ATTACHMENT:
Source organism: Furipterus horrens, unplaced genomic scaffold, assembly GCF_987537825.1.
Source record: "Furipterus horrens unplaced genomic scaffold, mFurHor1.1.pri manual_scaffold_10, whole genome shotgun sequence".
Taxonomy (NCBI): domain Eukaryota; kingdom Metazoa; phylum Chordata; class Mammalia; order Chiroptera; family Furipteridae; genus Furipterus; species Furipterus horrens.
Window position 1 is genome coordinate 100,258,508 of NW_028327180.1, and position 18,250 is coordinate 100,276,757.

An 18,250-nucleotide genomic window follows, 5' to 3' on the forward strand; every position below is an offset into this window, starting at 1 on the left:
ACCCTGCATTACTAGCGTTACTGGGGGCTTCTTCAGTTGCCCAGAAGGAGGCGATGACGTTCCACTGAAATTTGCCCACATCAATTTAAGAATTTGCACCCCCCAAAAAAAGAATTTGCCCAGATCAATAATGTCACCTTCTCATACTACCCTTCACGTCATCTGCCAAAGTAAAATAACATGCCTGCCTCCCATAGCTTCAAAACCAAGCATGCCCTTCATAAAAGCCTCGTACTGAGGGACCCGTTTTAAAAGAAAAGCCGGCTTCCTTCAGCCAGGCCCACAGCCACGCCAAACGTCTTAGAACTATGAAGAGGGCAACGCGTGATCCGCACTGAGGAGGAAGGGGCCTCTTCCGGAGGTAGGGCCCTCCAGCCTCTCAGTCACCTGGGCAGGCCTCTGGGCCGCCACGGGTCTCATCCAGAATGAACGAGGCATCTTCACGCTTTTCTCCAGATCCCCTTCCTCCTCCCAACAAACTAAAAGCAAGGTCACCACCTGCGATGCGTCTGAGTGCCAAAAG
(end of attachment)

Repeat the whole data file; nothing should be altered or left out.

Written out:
Source organism: Furipterus horrens, unplaced genomic scaffold, assembly GCF_987537825.1.
Source record: "Furipterus horrens unplaced genomic scaffold, mFurHor1.1.pri manual_scaffold_10, whole genome shotgun sequence".
Taxonomy (NCBI): domain Eukaryota; kingdom Metazoa; phylum Chordata; class Mammalia; order Chiroptera; family Furipteridae; genus Furipterus; species Furipterus horrens.
Window position 1 is genome coordinate 100,258,508 of NW_028327180.1, and position 18,250 is coordinate 100,276,757.

An 18,250-nucleotide genomic window follows, 5' to 3' on the forward strand; every position below is an offset into this window, starting at 1 on the left:
ACCCTGCATTACTAGCGTTACTGGGGGCTTCTTCAGTTGCCCAGAAGGAGGCGATGACGTTCCACTGAAATTTGCCCACATCAATTTAAGAATTTGCACCCCCCAAAAAAAGAATTTGCCCAGATCAATAATGTCACCTTCTCATACTACCCTTCACGTCATCTGCCAAAGTAAAATAACATGCCTGCCTCCCATAGCTTCAAAACCAAGCATGCCCTTCATAAAAGCCTCGTACTGAGGGACCCGTTTTAAAAGAAAAGCCGGCTTCCTTCAGCCAGGCCCACAGCCACGCCAAACGTCTTAGAACTATGAAGAGGGCAACGCGTGATCCGCACTGAGGAGGAAGGGGCCTCTTCCGGAGGTAGGGCCCTCCAGCCTCTCAGTCACCTGGGCAGGCCTCTGGGCCGCCACGGGTCTCATCCAGAATGAACGAGGCATCTTCACGCTTTTCTCCAGATCCCCTTCCTCCTCCCAACAAACTAAAAGCAAGGTCACCACCTGCGATGCGTCTGAGTGCCAAAAG